Aircraft development is to satisfy customer requirements. That hasn’t been the first priority for Boeing since the time of Bill Allen and the 747. Boeing didn’t think Airbus would launch the A380 when it did because its new generation of leaders assumed at the time that the competition would think the way they do. But Airbus is fifty years younger than Boeing and still wants to conquer the world. Not Boeing. They just want to make more money.

    Boeing’s current strategy: Spend as little on the 737 MAX as it can get away with; the 787 stretch can wait while it cleans its current backlog; and delay the 777X as long as possible, but not longer. That strategy will preserve cash on the short term. But it could compromise Boeing’s competitiveness in the future.

    The problem is compounded by the fact that this is all coming at the same time. But those projects have to be done in sequence, and that’s why delaying only aggravates the problems because everything will have to be done at once. I understand that the Dreamliner has considerably slowed the decision process; but now everything is overdue at the same time.

    I think that Boeing’s engineers must have by now a clear understanding of what they should do with the 737, the 787 and the 777. There should be enough data and customer feedback to take the most appropriate decisions. But vision has been replaced by procrastination at Boeing. For sure the same thing will happen to Airbus in due time. But for now A has the initiative, while B is tergiversating.

    We should have a better idea by 2016, when Boeing celebrates in 100th anniversary. Yes, it’s that old… And it shows!

  5. Spending as little on 737MAX is very laudable, but I still think the extra weight and same thrust levels is going to bight them. It certainly cost them the PAL order.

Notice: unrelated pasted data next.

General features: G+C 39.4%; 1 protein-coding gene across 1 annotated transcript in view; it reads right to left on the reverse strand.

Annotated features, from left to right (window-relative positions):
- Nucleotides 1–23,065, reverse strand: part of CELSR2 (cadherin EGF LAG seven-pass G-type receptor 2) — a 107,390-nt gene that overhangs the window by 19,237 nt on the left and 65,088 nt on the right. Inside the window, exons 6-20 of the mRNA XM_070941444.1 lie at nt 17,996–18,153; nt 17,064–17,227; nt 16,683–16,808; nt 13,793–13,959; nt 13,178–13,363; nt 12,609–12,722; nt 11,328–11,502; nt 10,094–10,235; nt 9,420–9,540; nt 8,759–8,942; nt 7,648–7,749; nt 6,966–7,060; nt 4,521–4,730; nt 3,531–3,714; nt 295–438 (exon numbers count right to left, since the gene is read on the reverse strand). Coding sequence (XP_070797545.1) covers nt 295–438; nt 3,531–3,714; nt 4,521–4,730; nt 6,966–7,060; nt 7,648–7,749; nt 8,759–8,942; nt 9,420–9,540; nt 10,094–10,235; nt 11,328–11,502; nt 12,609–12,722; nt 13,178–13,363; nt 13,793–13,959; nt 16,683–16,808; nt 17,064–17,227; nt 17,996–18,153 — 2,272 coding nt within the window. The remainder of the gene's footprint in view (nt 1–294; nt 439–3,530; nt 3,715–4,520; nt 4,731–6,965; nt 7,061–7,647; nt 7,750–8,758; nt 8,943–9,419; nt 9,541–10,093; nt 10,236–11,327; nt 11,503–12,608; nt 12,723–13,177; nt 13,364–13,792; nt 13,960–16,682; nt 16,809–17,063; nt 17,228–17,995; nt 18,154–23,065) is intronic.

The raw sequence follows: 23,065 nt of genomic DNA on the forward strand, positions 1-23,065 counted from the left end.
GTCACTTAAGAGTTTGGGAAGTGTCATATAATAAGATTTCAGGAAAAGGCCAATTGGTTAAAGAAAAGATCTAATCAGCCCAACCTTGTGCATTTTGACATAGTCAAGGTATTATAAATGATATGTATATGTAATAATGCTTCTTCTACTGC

Back on topic I would nominate KC135. He is a shoe-in to replace Randy as the ultimate Boeing spokesperson!!!!!!!!!!

  6. I’m curious why people are voting for Leahy this year? In 2011 when NEO was launched it made sense but this hasn’t been a year in which Airbus and in particular the sales depth did big things.

    My vote goes to Jim McNerney who I have to believe was a major part of firing Albaugh and thus stopping the launch of the 787-10 and 777x in 2012.

      • You are correct of course but executives at that level are almost never publically fired but rather they suddenly retire for “personal reasons” or to “spend more time with my family”. The timing of Albaugh’s departure (with his name already printed on material for the Paris Airshow if my memory is correct) and the sudden change in course on the 777x and 787-10 programs argues strongly that despite what was said publically his departure was anything but voluntary.

  7. And wasn’t that, er, retirement decision announced just two days after the Boeing Directors’ June end-of-month Board meeting? I suspect this part of the announcement says it all: “The leadership change is effective immediately. A replacement for Conner will be named at a later date.”
    Not really a planned, well-managed succession, then. Funny that…